Hungary backs EU-Russia rapprochement before Putin visit

Russian and Hungarian leaders Putin and Orban have high hopes for Trump presidency

Hungary’s foreign minister Péter Szijjártó  (left) with his Russian counterpart, Sergei Lavrov, in Moscow on Monday. Photograph: Alexander Nemenov/AFP/Getty Images

Hungary’s foreign minister Péter Szijjártó (left) with his Russian counterpart, Sergei Lavrov, in Moscow on Monday. Photograph: Alexander Nemenov/AFP/Getty Images


Ahead of a visit by Russian leader Vladimir Putin next week, Hungary has urged the European Union to rebuild relations with Moscow and backed new US president Donald Trump to lead a rapprochement between east and west.

Mr Putin will make a rare trip to the European Union when he visits Budapest on February 2nd to meet Hungarian prime minister Viktor Orbán, with whom he shares hopes that Mr Trump will radically change the geopolitical landscape.

Russia’s annexation of Crimea in March 2014 and backing for separatists in a continuing conflict in eastern Ukraine badly damaged Moscow’s relations with the west, but Mr Orbán has maintained good ties with Mr Putin, deepened their countries’ business links and criticised EU sanctions against Moscow.

“For us it is a very positive sign, that the American administration could improve Russian-American relations in the coming years,” Hungarian foreign minister Péter Szijjártó said during a visit to Moscow on Monday.

“For us it also means that European-Russian relations will also improve, which is very important for Hungary,” he was quoted as saying by Russia’s Tass news agency.

Nuclear reactors

Mr Orbán was the first European leader to openly back the election bid of Mr Trump, who has spoken highly of Mr Putin and called for better US-Russia relations.

Mr Szijjártó said Hungary was “looking forward to [Mr Putin’s] visit because of the rapid change in the international situation”.

“With the arrival of a new administration in the United States comes a possibility to look at things from a different angle,” he said.

“If the US starts to build international relations on a bilateral basis, if China becomes stronger, and against this backdrop the EU cannot build constructive relations with Russia, then the EU will be left behind in the international arena.”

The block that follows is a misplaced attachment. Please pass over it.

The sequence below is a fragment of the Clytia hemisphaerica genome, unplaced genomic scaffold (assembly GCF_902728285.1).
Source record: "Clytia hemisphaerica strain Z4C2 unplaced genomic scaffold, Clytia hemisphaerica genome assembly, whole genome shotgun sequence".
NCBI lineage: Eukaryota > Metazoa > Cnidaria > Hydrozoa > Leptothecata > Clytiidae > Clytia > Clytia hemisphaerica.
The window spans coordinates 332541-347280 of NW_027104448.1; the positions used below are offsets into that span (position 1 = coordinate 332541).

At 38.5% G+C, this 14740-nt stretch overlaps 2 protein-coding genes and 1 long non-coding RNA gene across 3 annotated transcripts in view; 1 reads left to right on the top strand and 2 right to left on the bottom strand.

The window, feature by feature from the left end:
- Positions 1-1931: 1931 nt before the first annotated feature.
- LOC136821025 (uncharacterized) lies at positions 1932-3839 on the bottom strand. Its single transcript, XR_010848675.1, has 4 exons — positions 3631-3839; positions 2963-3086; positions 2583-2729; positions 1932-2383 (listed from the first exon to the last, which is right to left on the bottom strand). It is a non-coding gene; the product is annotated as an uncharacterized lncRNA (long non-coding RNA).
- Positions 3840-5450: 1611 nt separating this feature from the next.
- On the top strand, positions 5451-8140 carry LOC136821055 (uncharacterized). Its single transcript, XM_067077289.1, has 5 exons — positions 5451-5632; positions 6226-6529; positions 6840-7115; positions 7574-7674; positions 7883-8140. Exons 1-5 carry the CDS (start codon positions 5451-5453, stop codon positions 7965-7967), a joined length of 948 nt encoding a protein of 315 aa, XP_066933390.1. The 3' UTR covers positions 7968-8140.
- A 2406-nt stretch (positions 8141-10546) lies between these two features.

Mr Szijjártó said that any “conflict between Russia and the EU would have extremely serious consequences for Hungary . . . therefore it is important to us that west and east co-operate positively, decently and pragmatically”.

Russian foreign minister Sergei Lavrov, who held talks with Mr Szijjártó in Moscow, said they would continue “the constructive dialogue that in recent years has developed between Russia and Hungary in all areas”.

Despite the deep freeze in EU-Russia relations, Mr Orbán and Mr Putin have continued to visit each other in recent years, and are pressing ahead with a controversial deal for Russia to build two new nuclear reactors at Hungary’s Paks atomic power station.

Refuses to accept refugees

Moscow is financing the bulk of the project with a €10 billion loan, which critics say buys the Kremlin long-term influence in Hungary. Opponents also ask why the contract was granted to a Russian state firm without a tender, and why details of the deal have been classified as “secret” for 30 years.

Mr Szijjártó also accused the previous White House administration of Barack Obama of meddling in Hungary, which has faced recent US criticism over everything from a perceived rise in anti-Semitism to the threat that the populist Mr Orban allegedly poses to the country’s rule of law, democracy and free media.

In Budapest on Monday, Mr Orbán hailed Mr Trump’s pledge in his inaugural address to build relations “with the understanding that it is the right of all nations to put their own interests first”.

“We have received permission from, if you like, the highest position in the world so we can now also put ourselves in first place. This is a great thing, a great freedom and a great gift,” said Mr Orbán.

He regularly rails against what he calls EU interference in Hungary’s affairs, and refuses to accept refugees under a resettlement scheme that is aimed at easing Europe’s migration crisis.